Sugar maple seedlings can photosynthesize by harvesting light flecks, those fleeting shafts of understory light. Photo by Joseph O’Brien, USDA Forest Service.
Shade tolerance is the relative capacity of tree species to compete for survival under shaded (which is to say, less-than-optimal) conditions. It is a tree trait, a functional adaptation that varies among species. Because of its outsized influence on tree survival and stand growth, shade tolerance is a pillar of silviculture.
Foresters everywhere commonly rank tree species on a continuum from very shade intolerant to very shade tolerant. These rankings of relative light requirements are a fundamental precept, a basis for a forester’s management decisions about which trees to keep or cut and when. In our region, forest tree growth is often limited more by lack of light than by lack of water, so understanding differences in shade tolerance of local tree species – and deftly employing them to grow nice trees – is among any forester’s very best tricks.
To fully enjoy how and why it works, keep in mind that shade tolerance is not the same as shade preference. Make no mistake, green plants prefer light. In fact, they require it. There’s no such thing as a shade-loving tree, it’s just that certain species can make do with less light. For these species, a bit of shade makes them more competitive than they would be under more light because they can outgrow less shade-tolerant species. They compete better in shade.
Shade-tolerant species, such as eastern hemlock and American beech, can scratch out a living on just 1 to 3 percent of full light. Typically, they have longer crowns with lower branches that stay foliated longer than intolerant species. They grow slowly and live long. By contrast, shade-intolerant species, such as trembling aspen and red pine, may require as much as 60 percent of full light to remain competitive. Typically, they have shorter, more open crowns, and grow in lower stand densities. They tend to mature early, fruit sooner, and die younger. There’s also a class of intermediate shade-tolerant species. Yellow birch and white pine, for instance, work the middle ranges of light availability, remaining competitive with 10 to 30 percent of full light. Many intermediates germinate and establish under the existing forest canopy, where they’ll wait until a local disturbance provides new light, at which point they can respond with accelerated growth to fill a gap in the canopy.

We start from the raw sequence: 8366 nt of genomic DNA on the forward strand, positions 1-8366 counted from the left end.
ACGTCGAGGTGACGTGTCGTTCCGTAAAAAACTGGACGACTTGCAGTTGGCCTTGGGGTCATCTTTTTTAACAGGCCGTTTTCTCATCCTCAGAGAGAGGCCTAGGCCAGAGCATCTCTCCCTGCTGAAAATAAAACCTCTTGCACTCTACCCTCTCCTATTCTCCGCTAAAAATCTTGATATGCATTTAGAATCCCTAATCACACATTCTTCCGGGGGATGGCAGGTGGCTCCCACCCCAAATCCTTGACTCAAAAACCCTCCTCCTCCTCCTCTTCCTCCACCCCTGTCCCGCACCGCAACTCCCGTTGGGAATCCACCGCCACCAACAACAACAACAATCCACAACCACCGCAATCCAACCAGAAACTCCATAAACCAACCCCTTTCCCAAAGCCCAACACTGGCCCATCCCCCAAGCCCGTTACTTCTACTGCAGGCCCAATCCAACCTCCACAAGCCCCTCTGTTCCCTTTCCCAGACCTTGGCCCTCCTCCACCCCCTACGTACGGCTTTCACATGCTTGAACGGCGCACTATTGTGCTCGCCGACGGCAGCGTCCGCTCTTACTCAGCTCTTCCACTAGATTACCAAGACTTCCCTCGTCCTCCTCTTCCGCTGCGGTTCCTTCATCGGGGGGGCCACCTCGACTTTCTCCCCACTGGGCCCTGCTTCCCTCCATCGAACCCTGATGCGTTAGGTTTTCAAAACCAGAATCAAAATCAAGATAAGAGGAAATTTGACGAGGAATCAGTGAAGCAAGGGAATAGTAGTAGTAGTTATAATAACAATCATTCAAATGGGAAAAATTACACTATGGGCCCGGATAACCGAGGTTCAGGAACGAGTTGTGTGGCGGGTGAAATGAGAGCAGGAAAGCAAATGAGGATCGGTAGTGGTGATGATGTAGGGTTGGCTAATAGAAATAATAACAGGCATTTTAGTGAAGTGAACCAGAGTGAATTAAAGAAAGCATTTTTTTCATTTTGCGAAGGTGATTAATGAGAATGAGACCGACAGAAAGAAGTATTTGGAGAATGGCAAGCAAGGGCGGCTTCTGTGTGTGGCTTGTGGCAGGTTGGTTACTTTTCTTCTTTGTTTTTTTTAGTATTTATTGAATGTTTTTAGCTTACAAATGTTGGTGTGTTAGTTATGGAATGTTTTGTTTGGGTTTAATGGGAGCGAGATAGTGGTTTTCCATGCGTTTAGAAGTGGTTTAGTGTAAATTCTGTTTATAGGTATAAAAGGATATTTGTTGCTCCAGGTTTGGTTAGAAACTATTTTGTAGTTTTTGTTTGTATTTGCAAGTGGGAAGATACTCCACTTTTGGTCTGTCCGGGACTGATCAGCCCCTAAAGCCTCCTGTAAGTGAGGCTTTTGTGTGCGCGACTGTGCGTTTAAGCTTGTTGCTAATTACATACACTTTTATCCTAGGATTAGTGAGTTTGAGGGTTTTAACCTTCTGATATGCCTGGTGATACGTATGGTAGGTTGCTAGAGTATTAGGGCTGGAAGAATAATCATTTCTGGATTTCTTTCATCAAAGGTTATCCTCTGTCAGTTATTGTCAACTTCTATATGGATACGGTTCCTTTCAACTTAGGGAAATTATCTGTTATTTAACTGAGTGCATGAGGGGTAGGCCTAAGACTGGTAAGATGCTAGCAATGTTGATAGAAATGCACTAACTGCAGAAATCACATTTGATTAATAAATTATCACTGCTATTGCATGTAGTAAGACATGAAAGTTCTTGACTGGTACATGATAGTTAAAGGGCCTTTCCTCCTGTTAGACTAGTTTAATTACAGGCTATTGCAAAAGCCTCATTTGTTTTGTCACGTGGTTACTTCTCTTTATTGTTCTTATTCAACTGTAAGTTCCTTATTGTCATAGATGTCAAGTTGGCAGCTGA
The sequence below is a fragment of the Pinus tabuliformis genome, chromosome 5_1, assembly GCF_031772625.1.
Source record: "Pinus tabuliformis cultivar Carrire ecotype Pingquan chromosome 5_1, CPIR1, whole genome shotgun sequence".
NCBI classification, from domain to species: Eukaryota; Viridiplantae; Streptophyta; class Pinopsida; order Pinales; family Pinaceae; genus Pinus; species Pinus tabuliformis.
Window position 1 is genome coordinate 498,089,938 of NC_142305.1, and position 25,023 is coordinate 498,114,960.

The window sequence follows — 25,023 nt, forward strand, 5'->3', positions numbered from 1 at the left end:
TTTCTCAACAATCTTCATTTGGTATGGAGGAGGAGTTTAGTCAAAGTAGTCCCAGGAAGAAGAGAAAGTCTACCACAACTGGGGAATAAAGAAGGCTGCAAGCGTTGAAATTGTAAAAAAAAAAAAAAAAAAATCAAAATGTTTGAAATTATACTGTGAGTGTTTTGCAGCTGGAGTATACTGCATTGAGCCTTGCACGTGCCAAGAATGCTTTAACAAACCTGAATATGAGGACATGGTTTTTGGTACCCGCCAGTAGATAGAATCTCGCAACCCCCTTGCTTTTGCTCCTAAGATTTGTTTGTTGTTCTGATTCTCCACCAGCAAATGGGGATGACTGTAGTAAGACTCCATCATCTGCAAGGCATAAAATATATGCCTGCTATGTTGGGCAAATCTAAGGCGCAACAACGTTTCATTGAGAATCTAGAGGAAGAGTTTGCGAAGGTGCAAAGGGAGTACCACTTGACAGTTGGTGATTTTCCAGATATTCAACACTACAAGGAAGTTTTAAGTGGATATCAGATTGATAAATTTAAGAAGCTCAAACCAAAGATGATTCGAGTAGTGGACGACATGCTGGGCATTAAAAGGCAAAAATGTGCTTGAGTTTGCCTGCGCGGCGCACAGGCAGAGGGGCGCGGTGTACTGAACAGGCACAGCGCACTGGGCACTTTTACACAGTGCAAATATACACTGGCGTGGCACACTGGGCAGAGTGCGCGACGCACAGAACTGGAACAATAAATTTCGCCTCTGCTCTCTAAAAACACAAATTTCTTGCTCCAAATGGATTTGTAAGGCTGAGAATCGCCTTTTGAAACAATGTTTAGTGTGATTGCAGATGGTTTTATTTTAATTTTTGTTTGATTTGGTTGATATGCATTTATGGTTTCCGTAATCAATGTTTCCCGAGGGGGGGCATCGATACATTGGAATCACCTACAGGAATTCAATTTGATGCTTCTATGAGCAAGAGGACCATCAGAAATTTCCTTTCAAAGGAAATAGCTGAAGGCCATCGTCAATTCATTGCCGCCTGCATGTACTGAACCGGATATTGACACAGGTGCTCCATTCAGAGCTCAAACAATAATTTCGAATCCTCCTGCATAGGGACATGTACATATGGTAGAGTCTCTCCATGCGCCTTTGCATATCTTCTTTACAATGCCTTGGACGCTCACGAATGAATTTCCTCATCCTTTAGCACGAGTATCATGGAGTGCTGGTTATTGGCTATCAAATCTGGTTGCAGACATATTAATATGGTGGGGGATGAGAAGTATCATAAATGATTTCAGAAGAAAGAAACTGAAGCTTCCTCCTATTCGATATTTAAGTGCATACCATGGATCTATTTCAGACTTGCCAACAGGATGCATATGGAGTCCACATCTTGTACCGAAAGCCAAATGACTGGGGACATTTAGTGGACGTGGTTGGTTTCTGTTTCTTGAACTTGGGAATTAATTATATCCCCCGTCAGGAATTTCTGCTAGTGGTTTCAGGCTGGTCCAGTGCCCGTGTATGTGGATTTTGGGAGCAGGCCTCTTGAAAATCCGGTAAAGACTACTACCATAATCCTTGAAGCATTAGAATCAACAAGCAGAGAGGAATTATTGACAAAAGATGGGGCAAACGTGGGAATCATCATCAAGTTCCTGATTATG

These are good, helpful generalities, but it is humbling to the forester to realize that shade tolerance is not necessarily always so simple and constant. Shade-tolerance definitely varies with the age of trees. Eastern white pine is one of many that is known to be significantly more shade tolerant as a seedling than it is as a mature tree. And shade tolerance can vary within a species across site types and regional climates. There’s also a genetic component.
If we dig a little deeper into the science of shade, we see that shade-tolerant trees are better than shade-intolerants at balancing photosynthesis and respiration under low light levels. Remember, photosynthesis is how plants make food. Respiration is the opposite; it’s how they consume food. The balance, or energy budget, determines survival. Shade-tolerants can capture and use low levels of light to make food without burning it all in the process. It’s not so much that they photosynthesize more under low light than shade-intolerant species do. Rather, shadetolerants seem to respire less. They don’t build solar cells they have no sun for. They’re thrifty. Over time they make more with less; it’s slow and steady to win the race.
Intolerants, on the other hand, are more the hare than the tortoise in this contest. They take a very different approach to light capture and use. They can photosynthesize and grow rapidly in full light, which enables them to outgrow the shade-tolerants in open conditions. But those high photosynthetic rates among intolerants are offset by similarly lavish rates of respiration. They are programmed to invest heavily in solar technology, as if light was never in short supply. With light aplenty, their investment pays off; just watch them outgrow their more shade-tolerant neighbors. But under shade, they cannot capture enough light to pay the costs and they cannot compete. Thus spendthrifty seedlings of shade-intolerant species languish in low light; whereas frugal seedlings of shade-tolerant species linger and last.
Michael Snyder is the Chittenden (Vermont) County Forester.
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